On the front line against the Islamic State group in its Syrian capital Raqqa, a battalion of crucifix-wearing fighters is preparing to unseat the militants in a fight for the survival of their co-religionists.
The Syriac Military Council (MFS) was first established in 2013 to protect the Christian Syriac (also known as Assyrian) community and fight against IS. According to a spokesperson, the MFS has around 200 fighters in the Raqqa operation including 50 inside the city.
We don’t need another genocide against us, it’s enough. We used to be poor before, but now we are like a volcano
– Matay Hanna, MFS fighter
They are part of the US-backed coalition of Arab and Kurdish fighters known as the Syrian Democratic Forces (SDF).
Matay Hanna, 22 years old, has fought with MFS for about five years.
“We conduct our own special training sessions, and we receive training from the Americans and other forces,” he told MEE.
Brett McGurk, the anti-IS coalition envoy, specifically mentioned the Christian Syriac community in a media briefing last Friday, describing them as an integral part of the SDF, created in October 2015.
“So therefore we had to have an umbrella that would bring in as many people as possible – Kurds, Arabs, Christians, Syriacs, all these guys – working together as a cohesive force, not working together as different units, which is not militarily effective,” he said.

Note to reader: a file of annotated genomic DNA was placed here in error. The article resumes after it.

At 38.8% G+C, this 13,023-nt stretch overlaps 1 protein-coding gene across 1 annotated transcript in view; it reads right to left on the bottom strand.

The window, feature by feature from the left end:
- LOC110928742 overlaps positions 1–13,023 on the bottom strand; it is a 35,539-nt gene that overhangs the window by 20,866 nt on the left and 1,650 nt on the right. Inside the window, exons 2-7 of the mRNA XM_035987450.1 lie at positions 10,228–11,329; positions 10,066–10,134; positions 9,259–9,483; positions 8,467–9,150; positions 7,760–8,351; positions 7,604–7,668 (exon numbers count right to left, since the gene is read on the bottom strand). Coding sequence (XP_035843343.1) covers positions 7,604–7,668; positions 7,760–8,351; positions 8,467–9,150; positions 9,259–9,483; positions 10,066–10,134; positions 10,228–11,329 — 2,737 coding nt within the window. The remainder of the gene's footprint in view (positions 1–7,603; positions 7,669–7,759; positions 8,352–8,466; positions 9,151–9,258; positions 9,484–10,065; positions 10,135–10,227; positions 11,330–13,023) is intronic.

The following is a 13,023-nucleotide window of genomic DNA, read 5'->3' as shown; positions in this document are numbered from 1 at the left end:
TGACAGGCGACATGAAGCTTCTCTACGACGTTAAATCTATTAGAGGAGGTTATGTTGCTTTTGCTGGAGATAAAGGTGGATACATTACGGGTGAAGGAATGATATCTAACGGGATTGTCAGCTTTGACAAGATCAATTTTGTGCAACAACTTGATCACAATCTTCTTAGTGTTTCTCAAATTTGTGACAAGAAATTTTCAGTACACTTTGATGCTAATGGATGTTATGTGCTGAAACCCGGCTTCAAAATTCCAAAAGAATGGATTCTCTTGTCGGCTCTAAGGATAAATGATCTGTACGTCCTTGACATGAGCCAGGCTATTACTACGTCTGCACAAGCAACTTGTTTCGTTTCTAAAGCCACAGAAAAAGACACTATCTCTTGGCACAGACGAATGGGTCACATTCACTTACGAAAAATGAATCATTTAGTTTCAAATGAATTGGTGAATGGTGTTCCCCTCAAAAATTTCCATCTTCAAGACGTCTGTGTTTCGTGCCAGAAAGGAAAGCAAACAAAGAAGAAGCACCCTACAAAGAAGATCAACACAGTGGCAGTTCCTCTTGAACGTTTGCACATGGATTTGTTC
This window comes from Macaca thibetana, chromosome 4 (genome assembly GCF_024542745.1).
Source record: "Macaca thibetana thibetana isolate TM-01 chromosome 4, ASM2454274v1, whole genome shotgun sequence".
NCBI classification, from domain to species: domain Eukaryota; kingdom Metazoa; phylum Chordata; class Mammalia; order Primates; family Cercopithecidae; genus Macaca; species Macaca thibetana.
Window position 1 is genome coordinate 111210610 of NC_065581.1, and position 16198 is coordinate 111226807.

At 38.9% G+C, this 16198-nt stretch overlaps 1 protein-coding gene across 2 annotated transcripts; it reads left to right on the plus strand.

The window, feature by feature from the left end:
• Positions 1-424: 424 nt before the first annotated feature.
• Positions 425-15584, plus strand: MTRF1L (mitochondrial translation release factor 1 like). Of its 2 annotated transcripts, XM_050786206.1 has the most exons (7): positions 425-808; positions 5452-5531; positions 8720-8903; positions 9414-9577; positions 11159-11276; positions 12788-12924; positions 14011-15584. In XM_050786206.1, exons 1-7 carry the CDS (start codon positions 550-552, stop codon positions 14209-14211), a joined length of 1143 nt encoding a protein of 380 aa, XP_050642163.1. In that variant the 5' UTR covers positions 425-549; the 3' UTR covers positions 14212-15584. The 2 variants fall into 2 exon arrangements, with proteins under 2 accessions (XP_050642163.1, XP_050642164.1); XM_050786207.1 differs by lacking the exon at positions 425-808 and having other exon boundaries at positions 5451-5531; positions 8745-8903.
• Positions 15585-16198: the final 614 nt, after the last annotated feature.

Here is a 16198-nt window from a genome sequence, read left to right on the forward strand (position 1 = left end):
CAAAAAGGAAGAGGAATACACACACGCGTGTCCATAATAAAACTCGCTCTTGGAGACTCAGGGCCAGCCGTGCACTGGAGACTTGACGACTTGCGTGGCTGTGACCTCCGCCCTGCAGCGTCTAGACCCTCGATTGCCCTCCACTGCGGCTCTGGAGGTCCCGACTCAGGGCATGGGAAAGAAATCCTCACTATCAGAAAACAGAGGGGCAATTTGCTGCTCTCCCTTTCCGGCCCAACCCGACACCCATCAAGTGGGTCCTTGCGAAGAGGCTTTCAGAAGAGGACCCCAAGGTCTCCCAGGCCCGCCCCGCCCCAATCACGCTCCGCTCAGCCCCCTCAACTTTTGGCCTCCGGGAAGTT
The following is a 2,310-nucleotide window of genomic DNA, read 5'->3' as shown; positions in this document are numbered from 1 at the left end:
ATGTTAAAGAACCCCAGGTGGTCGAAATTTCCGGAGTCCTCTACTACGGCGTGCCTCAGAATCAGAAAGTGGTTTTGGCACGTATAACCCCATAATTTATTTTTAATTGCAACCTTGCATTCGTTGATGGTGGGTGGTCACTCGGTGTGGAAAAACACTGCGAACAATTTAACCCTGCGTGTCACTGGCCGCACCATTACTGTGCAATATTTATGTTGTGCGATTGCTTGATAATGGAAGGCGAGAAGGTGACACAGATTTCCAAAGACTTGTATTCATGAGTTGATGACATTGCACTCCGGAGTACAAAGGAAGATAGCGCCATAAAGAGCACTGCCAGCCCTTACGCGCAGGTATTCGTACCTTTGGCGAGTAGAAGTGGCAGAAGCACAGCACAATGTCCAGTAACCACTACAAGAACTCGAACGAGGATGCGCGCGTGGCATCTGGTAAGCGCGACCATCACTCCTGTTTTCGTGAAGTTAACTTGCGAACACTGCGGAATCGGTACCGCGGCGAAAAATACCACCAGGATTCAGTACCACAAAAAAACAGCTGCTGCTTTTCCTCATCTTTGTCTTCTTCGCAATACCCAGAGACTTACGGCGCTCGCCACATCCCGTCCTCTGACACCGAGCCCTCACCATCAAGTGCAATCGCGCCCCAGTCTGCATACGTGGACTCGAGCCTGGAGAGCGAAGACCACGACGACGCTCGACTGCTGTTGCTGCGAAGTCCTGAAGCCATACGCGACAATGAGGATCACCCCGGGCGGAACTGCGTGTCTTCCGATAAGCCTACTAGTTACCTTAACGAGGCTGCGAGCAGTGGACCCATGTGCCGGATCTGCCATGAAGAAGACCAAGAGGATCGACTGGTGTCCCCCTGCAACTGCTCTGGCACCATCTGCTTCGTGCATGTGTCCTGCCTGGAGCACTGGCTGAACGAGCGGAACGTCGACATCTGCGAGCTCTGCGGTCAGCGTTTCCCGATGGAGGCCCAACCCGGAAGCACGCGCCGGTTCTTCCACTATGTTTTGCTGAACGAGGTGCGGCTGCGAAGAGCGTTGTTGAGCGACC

“They’re full of Sunni Arabs, they’re full of Christians, they’re full of people from these areas who want to liberate their towns,” he stated.
Before IS came, there were hundreds of Christians living in Raqqa city, and there were two churches.
“But now 95 per cent of them are living safe in Qamishli,” Hanna told MEE, a city in Hasakah province on the northeastern border with Turkey.
Some Kurds and Christians have openly wondered why Kurdish or Christian fighters would go to a majority Arab city, but for Hanna – who is originally from the northern town of Qamishli – “Syria is Syria”.
“The terrorists are our enemies. It’s dangerous for Arabs, Kurds and Christians. Maybe the city is 98 per cent Arab, but we are fighting together, we are like brothers,” he said.
“All of us are humans, but Daesh is a danger to our Christian people. They hurt us in Iraq, Egypt, and also in Syria. People run away from their houses, such as in Tal Tamr and Hasakah,” Hanna said, referring to February 2015 when IS overran two Christian villages and took over 100 civilians hostage in Hasakah province.